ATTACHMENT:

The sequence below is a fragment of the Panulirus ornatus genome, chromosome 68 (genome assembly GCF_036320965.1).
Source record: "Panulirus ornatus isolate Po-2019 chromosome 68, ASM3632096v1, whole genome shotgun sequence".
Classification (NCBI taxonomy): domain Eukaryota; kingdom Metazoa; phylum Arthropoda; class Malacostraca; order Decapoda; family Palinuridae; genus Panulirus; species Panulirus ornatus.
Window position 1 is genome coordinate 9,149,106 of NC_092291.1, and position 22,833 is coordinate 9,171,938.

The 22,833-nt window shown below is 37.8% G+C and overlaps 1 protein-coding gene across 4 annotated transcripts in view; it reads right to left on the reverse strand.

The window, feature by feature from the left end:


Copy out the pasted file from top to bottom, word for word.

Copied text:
The sequence below is a fragment of the Panulirus ornatus genome, chromosome 68 (genome assembly GCF_036320965.1).
Source record: "Panulirus ornatus isolate Po-2019 chromosome 68, ASM3632096v1, whole genome shotgun sequence".
Classification (NCBI taxonomy): domain Eukaryota; kingdom Metazoa; phylum Arthropoda; class Malacostraca; order Decapoda; family Palinuridae; genus Panulirus; species Panulirus ornatus.
Window position 1 is genome coordinate 9,149,106 of NC_092291.1, and position 22,833 is coordinate 9,171,938.

The 22,833-nt window shown below is 37.8% G+C and overlaps 1 protein-coding gene across 4 annotated transcripts in view; it reads right to left on the reverse strand.

The window, feature by feature from the left end: